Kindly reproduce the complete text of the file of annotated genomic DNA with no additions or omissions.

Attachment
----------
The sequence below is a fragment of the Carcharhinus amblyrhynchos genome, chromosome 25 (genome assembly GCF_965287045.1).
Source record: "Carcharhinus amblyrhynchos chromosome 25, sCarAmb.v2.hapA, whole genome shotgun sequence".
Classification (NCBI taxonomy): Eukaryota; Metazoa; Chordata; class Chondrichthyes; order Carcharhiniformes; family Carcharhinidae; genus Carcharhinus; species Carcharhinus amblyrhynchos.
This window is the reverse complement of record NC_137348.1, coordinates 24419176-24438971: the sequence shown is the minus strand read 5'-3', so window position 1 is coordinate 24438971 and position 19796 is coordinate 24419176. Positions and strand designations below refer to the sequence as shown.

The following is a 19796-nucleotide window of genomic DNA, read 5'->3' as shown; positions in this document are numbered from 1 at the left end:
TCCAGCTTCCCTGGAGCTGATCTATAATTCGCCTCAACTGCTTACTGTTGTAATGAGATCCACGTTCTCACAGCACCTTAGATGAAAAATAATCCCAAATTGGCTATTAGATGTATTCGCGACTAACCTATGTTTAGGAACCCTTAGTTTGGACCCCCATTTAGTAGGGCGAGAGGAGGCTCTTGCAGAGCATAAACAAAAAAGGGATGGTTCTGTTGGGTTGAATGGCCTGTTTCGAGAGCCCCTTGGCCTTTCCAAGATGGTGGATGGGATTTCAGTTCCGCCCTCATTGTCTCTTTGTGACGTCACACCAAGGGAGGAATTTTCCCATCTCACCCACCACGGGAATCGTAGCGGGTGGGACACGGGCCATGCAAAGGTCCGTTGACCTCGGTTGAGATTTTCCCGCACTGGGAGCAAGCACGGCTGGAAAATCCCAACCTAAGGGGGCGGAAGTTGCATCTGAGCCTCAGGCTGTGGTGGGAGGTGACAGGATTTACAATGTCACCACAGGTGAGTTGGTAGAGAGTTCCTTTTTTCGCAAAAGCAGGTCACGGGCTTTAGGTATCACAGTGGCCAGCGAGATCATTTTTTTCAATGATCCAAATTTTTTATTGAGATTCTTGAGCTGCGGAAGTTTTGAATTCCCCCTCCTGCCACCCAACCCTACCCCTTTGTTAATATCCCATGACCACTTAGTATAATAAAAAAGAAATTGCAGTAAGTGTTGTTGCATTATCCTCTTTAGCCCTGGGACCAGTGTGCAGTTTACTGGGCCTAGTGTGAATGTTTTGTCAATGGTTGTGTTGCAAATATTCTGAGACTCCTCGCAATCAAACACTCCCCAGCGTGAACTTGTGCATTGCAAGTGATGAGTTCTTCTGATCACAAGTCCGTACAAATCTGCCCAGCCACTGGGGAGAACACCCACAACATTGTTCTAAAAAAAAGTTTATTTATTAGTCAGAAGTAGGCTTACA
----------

The sequence below is a fragment of the Carcharhinus amblyrhynchos genome, chromosome 25 (genome assembly GCF_965287045.1).
Source record: "Carcharhinus amblyrhynchos chromosome 25, sCarAmb.v2.hapA, whole genome shotgun sequence".
Classification (NCBI taxonomy): Eukaryota; Metazoa; Chordata; class Chondrichthyes; order Carcharhiniformes; family Carcharhinidae; genus Carcharhinus; species Carcharhinus amblyrhynchos.
This window is the reverse complement of record NC_137348.1, coordinates 24419176-24438971: the sequence shown is the minus strand read 5'-3', so window position 1 is coordinate 24438971 and position 19796 is coordinate 24419176. Positions and strand designations below refer to the sequence as shown.

The following is a 19796-nucleotide window of genomic DNA, read 5'->3' as shown; positions in this document are numbered from 1 at the left end:
TCCAGCTTCCCTGGAGCTGATCTATAATTCGCCTCAACTGCTTACTGTTGTAATGAGATCCACGTTCTCACAGCACCTTAGATGAAAAATAATCCCAAATTGGCTATTAGATGTATTCGCGACTAACCTATGTTTAGGAACCCTTAGTTTGGACCCCCATTTAGTAGGGCGAGAGGAGGCTCTTGCAGAGCATAAACAAAAAAGGGATGGTTCTGTTGGGTTGAATGGCCTGTTTCGAGAGCCCCTTGGCCTTTCCAAGATGGTGGATGGGATTTCAGTTCCGCCCTCATTGTCTCTTTGTGACGTCACACCAAGGGAGGAATTTTCCCATCTCACCCACCACGGGAATCGTAGCGGGTGGGACACGGGCCATGCAAAGGTCCGTTGACCTCGGTTGAGATTTTCCCGCACTGGGAGCAAGCACGGCTGGAAAATCCCAACCTAAGGGGGCGGAAGTTGCATCTGAGCCTCAGGCTGTGGTGGGAGGTGACAGGATTTACAATGTCACCACAGGTGAGTTGGTAGAGAGTTCCTTTTTTCGCAAAAGCAGGTCACGGGCTTTAGGTATCACAGTGGCCAGCGAGATCATTTTTTTCAATGATCCAAATTTTTTATTGAGATTCTTGAGCTGCGGAAGTTTTGAATTCCCCCTCCTGCCACCCAACCCTACCCCTTTGTTAATATCCCATGACCACTTAGTATAATAAAAAAGAAATTGCAGTAAGTGTTGTTGCATTATCCTCTTTAGCCCTGGGACCAGTGTGCAGTTTACTGGGCCTAGTGTGAATGTTTTGTCAATGGTTGTGTTGCAAATATTCTGAGACTCCTCGCAATCAAACACTCCCCAGCGTGAACTTGTGCATTGCAAGTGATGAGTTCTTCTGATCACAAGTCCGTACAAATCTGCCCAGCCACTGGGGAGAACACCCACAACATTGTTCTAAAAAAAAGTTTATTTATTAGTCAGAAGTAGGCTTACA